There are lots of benefits to be gained by sharing your life with a pet. Not only are they cute, but they also offer genuine love and companionship – quickly becoming valuable members of your family. However, before rushing out to the nearest animal shelter, it’s important to make sure that you’re prepared for the responsibility of pet ownership. To help you figure out if you’re ready to welcome a fur baby into your life, ask yourself the following questions:
Does having a pet suit my lifestyle?
As much as you might want a cat or dog, you may end up running into problems if pet ownership doesn’t fit your lifestyle. For instance, if you’re out at work all day for most of the week, you need to consider whether your pet will be ok at home alone. Cats can usually handle this level of independence although they will need a lot of attention to compensate when you are back home, whereas dogs can’t be left unattended for that long. Luckily the number of pet-friendly offices is increasing, making this less of an issue. Similarly, dogs require walking at least once a day, so you must be willing to take them out regardless of the weather. Whatever type of pet you get, you’ll need to clean up after them, feed them, look after their health, and play with them to ensure they’re not bored.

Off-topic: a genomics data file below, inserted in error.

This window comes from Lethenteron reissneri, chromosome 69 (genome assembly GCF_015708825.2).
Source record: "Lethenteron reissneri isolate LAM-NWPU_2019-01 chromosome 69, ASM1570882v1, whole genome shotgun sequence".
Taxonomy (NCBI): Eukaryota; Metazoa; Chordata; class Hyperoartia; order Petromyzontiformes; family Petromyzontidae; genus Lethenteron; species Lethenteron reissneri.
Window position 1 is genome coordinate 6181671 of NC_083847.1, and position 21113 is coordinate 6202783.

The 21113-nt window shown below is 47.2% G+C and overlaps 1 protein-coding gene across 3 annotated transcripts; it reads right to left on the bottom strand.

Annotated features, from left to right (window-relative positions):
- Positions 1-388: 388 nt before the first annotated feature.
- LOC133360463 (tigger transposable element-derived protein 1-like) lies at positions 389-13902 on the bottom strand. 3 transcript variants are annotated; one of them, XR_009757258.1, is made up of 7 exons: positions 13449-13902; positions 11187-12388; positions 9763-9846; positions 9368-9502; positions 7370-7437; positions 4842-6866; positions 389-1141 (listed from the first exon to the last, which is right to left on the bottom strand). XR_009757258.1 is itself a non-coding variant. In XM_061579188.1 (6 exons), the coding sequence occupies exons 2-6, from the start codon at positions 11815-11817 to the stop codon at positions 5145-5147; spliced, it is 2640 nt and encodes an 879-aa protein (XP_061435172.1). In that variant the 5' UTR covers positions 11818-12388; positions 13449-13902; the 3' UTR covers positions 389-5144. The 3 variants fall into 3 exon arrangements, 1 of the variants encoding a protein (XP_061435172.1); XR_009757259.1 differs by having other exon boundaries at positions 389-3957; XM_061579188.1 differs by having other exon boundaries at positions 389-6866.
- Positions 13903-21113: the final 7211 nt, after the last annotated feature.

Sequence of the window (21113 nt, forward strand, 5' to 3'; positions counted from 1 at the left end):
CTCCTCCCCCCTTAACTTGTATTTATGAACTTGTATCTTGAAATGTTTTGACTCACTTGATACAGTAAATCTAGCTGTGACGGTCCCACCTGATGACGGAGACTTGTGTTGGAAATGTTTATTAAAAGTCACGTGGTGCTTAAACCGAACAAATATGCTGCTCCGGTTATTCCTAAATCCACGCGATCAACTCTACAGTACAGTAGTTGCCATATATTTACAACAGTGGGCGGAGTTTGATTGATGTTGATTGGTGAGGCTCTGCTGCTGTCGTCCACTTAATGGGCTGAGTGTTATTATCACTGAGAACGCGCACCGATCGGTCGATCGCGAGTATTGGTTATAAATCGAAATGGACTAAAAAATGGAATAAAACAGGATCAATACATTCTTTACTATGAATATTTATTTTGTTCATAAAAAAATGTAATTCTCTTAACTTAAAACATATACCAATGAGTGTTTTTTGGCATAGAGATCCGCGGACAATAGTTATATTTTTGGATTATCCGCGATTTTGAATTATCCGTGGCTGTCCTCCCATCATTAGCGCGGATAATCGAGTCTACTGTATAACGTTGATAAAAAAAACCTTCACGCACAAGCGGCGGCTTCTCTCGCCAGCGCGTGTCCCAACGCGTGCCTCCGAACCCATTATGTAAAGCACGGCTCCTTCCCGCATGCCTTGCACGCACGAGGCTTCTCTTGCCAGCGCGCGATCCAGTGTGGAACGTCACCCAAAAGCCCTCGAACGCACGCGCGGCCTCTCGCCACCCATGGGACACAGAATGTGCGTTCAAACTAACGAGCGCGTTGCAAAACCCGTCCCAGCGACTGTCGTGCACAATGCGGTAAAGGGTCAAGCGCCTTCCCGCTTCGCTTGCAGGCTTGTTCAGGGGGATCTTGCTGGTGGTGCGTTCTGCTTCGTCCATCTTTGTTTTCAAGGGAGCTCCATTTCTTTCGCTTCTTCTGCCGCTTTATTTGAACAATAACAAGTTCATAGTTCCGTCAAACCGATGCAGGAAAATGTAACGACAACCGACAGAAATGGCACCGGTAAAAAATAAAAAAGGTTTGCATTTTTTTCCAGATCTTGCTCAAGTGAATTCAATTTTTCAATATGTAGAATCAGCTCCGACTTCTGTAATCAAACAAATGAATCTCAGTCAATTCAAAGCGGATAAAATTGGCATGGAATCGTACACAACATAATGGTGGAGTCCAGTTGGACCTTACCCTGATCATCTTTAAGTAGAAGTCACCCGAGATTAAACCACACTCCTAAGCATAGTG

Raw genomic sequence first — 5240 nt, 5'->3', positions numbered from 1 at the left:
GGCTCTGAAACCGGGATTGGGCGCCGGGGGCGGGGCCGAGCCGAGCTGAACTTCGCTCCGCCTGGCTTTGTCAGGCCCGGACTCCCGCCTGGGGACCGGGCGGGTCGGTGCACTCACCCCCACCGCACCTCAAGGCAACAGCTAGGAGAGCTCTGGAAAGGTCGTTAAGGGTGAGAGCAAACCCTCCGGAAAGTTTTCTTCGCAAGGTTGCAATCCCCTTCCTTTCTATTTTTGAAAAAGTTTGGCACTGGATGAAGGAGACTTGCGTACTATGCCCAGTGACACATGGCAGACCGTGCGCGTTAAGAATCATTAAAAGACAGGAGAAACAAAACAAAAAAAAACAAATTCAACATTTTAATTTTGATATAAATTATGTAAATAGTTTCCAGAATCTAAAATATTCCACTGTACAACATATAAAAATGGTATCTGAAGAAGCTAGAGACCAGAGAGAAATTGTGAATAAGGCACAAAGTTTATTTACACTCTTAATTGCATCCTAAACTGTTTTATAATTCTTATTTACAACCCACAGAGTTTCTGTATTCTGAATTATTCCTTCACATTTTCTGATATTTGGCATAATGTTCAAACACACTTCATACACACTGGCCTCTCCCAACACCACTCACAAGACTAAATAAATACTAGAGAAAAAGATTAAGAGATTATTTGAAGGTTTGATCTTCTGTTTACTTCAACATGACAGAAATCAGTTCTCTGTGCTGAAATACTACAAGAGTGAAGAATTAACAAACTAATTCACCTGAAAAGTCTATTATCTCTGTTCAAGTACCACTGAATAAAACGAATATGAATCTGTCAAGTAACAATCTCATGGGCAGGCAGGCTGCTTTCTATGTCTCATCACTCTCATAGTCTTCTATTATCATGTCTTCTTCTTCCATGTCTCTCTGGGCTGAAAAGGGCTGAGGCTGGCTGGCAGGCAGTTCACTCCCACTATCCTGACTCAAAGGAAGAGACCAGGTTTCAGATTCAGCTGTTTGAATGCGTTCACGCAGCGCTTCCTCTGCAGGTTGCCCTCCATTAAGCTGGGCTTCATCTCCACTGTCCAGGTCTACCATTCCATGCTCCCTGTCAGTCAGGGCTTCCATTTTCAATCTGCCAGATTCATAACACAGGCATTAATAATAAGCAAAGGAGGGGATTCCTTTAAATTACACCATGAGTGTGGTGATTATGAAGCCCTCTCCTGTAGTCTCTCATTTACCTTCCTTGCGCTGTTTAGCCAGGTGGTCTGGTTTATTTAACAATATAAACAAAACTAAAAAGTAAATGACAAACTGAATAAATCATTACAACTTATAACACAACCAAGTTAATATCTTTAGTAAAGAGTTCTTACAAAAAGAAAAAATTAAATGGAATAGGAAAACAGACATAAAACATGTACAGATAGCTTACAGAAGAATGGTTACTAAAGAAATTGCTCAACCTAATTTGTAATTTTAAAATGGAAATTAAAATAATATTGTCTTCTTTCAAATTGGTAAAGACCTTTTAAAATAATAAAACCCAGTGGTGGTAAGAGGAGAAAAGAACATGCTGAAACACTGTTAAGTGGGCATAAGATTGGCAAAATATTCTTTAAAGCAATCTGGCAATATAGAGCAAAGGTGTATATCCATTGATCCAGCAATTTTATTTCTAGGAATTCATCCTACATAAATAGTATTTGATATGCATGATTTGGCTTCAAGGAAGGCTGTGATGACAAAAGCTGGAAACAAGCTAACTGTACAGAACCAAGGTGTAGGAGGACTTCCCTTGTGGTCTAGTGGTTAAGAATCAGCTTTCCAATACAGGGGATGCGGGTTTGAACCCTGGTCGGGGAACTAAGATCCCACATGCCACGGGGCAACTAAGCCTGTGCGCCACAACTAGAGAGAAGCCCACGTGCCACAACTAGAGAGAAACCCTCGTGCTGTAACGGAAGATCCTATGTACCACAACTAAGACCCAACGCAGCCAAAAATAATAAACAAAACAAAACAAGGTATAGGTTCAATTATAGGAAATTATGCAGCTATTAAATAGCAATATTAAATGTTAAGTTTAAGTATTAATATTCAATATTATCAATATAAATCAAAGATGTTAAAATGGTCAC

Is my home suitable for a pet?
You also need to make sure that your home is a safe and humane environment in which to keep an animal. As an example, dogs need to have access to an outside space where they can exercise and go to the toilet. Meanwhile, both cats and dogs need enough room inside to live comfortably and must be protected from dangers such as busy roads. Lastly, if you’re renting then you’ll need to check whether or not your lease allows pets.
Will I be able to cope with the loss of a pet?
Although it’s an uncomfortable subject, it’s important to consider whether you are emotionally prepared to handle the death of a pet before you get one. For many people the loss of a beloved pet is a devastating blow, and if you think it would be too much for you, then you might want to think twice about pet ownership. Thankfully there are support services available to help you cope, plus pet loss gifts for grieving owners that can be a touching way to memorialize the animal you’ve lost.
Can I afford a pet?
Owning a pet can be much more expensive than you might realize. As well as buying food and toys, there are additional expenses such as vet bills, insurance, food and water bowls, carry cases, litter trays, leads and pet sitters to consider. It’s a good idea to crunch the numbers in advance, to give you a realistic idea of whether you can afford to look after an animal at this point in time. The last thing you want to have to do is give up your pet to a shelter because the costs of caring for them are too high.
Pet ownership isn’t something to rush into, so take some time to think over all these questions carefully. As long as you have your potential pet’s best interests at heart, you’re certain to make the right decision!